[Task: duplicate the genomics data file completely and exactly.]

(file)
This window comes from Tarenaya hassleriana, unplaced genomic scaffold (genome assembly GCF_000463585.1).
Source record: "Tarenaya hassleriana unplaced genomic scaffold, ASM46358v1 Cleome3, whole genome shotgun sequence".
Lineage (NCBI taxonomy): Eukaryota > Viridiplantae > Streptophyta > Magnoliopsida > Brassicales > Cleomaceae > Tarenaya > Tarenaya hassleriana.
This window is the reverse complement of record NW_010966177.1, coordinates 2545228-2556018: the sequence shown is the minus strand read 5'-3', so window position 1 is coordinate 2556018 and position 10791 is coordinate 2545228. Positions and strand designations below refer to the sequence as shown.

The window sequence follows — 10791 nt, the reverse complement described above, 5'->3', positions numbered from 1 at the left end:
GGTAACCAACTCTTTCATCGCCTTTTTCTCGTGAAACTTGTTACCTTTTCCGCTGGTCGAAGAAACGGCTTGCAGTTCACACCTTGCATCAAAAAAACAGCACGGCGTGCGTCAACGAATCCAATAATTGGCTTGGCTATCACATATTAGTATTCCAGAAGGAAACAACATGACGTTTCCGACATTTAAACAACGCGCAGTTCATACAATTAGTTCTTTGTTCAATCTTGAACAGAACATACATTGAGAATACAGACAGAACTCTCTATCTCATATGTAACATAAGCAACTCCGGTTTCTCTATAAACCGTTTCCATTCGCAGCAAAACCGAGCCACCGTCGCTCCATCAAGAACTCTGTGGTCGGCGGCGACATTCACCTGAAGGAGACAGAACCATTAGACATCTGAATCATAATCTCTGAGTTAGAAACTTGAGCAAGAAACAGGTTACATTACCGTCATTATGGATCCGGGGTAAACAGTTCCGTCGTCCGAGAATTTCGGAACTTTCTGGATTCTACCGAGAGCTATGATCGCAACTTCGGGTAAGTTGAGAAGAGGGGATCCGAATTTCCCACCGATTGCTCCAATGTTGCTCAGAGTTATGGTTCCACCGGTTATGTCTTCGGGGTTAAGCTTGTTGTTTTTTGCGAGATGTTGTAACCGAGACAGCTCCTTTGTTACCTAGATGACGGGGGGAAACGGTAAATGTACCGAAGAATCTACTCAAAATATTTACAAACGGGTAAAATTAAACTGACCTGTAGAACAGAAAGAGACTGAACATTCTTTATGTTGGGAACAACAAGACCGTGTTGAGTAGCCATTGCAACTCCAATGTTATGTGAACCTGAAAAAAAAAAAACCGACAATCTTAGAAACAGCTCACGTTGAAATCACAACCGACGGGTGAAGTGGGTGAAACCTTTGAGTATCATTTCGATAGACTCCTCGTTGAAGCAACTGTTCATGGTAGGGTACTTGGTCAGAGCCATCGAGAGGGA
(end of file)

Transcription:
This window comes from Tarenaya hassleriana, unplaced genomic scaffold (genome assembly GCF_000463585.1).
Source record: "Tarenaya hassleriana unplaced genomic scaffold, ASM46358v1 Cleome3, whole genome shotgun sequence".
Lineage (NCBI taxonomy): Eukaryota > Viridiplantae > Streptophyta > Magnoliopsida > Brassicales > Cleomaceae > Tarenaya > Tarenaya hassleriana.
This window is the reverse complement of record NW_010966177.1, coordinates 2545228-2556018: the sequence shown is the minus strand read 5'-3', so window position 1 is coordinate 2556018 and position 10791 is coordinate 2545228. Positions and strand designations below refer to the sequence as shown.

The window sequence follows — 10791 nt, the reverse complement described above, 5'->3', positions numbered from 1 at the left end:
GGTAACCAACTCTTTCATCGCCTTTTTCTCGTGAAACTTGTTACCTTTTCCGCTGGTCGAAGAAACGGCTTGCAGTTCACACCTTGCATCAAAAAAACAGCACGGCGTGCGTCAACGAATCCAATAATTGGCTTGGCTATCACATATTAGTATTCCAGAAGGAAACAACATGACGTTTCCGACATTTAAACAACGCGCAGTTCATACAATTAGTTCTTTGTTCAATCTTGAACAGAACATACATTGAGAATACAGACAGAACTCTCTATCTCATATGTAACATAAGCAACTCCGGTTTCTCTATAAACCGTTTCCATTCGCAGCAAAACCGAGCCACCGTCGCTCCATCAAGAACTCTGTGGTCGGCGGCGACATTCACCTGAAGGAGACAGAACCATTAGACATCTGAATCATAATCTCTGAGTTAGAAACTTGAGCAAGAAACAGGTTACATTACCGTCATTATGGATCCGGGGTAAACAGTTCCGTCGTCCGAGAATTTCGGAACTTTCTGGATTCTACCGAGAGCTATGATCGCAACTTCGGGTAAGTTGAGAAGAGGGGATCCGAATTTCCCACCGATTGCTCCAATGTTGCTCAGAGTTATGGTTCCACCGGTTATGTCTTCGGGGTTAAGCTTGTTGTTTTTTGCGAGATGTTGTAACCGAGACAGCTCCTTTGTTACCTAGATGACGGGGGGAAACGGTAAATGTACCGAAGAATCTACTCAAAATATTTACAAACGGGTAAAATTAAACTGACCTGTAGAACAGAAAGAGACTGAACATTCTTTATGTTGGGAACAACAAGACCGTGTTGAGTAGCCATTGCAACTCCAATGTTATGTGAACCTGAAAAAAAAAAAACCGACAATCTTAGAAACAGCTCACGTTGAAATCACAACCGACGGGTGAAGTGGGTGAAACCTTTGAGTATCATTTCGATAGACTCCTCGTTGAAGCAACTGTTCATGGTAGGGTACTTGGTCAGAGCCATCGAGAGGGA